“Oh, it’s been about that long,” she offered up. “How’d you know his name was Tom?”
“Well, I didn’t. But he looks like any typical ole’ tomcat to me, so it fit.”
“Ain’t nothin typical about that cat,” she scolded. “Look at him, lying there like he owns the place. That’s one pristine pampered animal for an alley runner. Don’t look like he’s ever met his match in a feline scrape.”
“Yep, he’s a big healthy one for sure,” I agreed. “Did you get your Tom as a kitten?” I asked, wondering if my Tommy had ever been a kitten, he seemed so ageless.
“Nope. My Tom showed up looking for a free meal all growed and sassy, and took over my tiny fenced yard as if he ruled it, sleeping in the petunia beds whenever he wished.”
I sighed with relief when she left, and hadn’t bought a raffle ticket, hoping she wouldn’t come back. I’d grown rather fond of Tom and didn’t want to lose him to Scarlet Drive, whether he’d wandered over here from there or not. I decided that my Tommy most likely had a whole slew of homes he’d borrowed until boredom or more pressing feline matters summoned him.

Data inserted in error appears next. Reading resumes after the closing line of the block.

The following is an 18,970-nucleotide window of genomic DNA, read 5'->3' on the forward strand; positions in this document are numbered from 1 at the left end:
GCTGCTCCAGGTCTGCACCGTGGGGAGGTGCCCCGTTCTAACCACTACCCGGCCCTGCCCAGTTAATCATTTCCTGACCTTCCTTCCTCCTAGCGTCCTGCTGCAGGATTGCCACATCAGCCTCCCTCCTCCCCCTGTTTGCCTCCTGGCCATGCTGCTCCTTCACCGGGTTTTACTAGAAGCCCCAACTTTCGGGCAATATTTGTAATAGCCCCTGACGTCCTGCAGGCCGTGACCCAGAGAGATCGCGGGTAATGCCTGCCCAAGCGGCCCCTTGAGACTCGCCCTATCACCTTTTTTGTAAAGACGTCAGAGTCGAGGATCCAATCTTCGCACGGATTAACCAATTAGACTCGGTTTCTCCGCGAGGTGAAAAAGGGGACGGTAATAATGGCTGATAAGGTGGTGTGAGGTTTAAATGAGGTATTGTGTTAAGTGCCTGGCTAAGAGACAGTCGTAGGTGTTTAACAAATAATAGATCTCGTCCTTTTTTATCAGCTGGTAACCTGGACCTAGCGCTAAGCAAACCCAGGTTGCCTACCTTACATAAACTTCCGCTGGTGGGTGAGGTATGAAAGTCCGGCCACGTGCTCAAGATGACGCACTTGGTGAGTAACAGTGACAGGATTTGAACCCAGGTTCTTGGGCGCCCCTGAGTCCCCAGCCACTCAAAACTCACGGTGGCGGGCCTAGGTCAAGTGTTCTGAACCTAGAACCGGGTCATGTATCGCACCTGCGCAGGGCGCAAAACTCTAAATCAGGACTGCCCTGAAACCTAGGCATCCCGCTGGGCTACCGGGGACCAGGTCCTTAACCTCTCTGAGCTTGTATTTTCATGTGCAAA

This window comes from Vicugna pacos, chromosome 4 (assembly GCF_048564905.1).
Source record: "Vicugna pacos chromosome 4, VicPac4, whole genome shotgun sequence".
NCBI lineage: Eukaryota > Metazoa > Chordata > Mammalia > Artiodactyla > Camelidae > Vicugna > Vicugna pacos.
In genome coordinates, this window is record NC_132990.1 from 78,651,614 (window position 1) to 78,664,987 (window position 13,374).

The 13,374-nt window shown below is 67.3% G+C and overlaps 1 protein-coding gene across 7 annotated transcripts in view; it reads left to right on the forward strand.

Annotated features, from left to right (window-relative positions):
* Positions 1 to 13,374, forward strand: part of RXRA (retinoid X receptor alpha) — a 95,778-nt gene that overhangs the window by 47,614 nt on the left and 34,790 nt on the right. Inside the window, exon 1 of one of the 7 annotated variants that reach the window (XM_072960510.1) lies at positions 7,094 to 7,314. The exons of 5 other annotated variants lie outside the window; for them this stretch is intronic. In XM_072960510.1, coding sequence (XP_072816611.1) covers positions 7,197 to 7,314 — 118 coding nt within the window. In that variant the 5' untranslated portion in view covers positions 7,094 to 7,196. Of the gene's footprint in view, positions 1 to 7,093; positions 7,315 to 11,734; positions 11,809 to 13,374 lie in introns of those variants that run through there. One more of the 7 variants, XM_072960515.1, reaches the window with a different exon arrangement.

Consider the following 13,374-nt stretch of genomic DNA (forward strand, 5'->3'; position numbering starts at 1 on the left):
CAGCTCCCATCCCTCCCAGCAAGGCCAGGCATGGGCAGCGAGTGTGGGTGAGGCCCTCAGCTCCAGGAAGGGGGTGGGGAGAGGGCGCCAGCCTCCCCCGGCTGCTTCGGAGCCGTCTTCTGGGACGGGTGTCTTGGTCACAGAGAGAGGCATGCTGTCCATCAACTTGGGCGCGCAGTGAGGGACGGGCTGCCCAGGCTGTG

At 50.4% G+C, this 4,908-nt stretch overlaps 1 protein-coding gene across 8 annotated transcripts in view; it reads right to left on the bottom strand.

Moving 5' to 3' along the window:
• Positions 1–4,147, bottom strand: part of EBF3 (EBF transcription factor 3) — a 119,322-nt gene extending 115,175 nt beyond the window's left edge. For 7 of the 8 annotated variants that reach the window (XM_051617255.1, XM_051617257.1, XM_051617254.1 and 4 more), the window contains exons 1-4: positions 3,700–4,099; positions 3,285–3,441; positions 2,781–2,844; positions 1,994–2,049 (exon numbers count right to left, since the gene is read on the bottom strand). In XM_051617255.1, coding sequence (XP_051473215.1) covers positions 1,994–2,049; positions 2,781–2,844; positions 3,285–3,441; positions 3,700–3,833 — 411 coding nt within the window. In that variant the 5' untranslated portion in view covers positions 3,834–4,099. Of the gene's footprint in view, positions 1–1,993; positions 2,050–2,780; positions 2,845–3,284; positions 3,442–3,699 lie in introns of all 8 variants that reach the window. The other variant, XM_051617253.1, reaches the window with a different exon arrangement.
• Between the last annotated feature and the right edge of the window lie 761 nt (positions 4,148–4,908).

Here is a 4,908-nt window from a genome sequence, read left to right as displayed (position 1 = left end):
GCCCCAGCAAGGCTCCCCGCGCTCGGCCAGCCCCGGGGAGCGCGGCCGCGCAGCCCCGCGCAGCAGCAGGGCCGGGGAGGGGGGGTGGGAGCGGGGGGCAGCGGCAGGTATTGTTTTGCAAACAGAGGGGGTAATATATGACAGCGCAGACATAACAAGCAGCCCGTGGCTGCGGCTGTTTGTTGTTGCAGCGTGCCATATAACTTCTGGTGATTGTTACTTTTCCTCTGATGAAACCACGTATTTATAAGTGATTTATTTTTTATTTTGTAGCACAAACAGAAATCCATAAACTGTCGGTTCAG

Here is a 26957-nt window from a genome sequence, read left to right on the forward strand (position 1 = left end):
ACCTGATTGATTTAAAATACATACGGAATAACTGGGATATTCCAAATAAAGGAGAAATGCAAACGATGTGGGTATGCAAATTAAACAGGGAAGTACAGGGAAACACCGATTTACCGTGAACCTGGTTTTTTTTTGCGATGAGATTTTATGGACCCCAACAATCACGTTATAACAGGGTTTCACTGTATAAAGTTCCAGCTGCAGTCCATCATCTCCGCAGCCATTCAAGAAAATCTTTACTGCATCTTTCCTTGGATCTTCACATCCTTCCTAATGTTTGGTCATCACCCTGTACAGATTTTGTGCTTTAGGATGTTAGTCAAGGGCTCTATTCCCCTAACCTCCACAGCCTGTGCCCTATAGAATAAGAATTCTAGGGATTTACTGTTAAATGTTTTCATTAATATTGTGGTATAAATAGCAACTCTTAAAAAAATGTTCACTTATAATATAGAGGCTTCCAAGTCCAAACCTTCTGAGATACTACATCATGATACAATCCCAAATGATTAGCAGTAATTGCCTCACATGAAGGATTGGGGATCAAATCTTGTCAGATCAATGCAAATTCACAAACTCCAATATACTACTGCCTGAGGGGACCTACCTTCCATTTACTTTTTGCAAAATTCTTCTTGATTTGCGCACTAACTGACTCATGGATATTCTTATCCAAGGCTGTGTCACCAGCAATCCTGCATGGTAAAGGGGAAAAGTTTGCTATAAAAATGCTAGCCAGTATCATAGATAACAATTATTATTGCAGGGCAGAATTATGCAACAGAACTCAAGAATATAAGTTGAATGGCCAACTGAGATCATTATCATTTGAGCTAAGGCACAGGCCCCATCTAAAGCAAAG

I realized one day he would no longer grace my porch either, lickin’ cream off his chin with a long scratchy pink tongue, or batting flies after a good days napping, just prior to his running off to romp down by the river, slinking between thick reeds along the bank, catchin’ any number of interesting critters for amusement.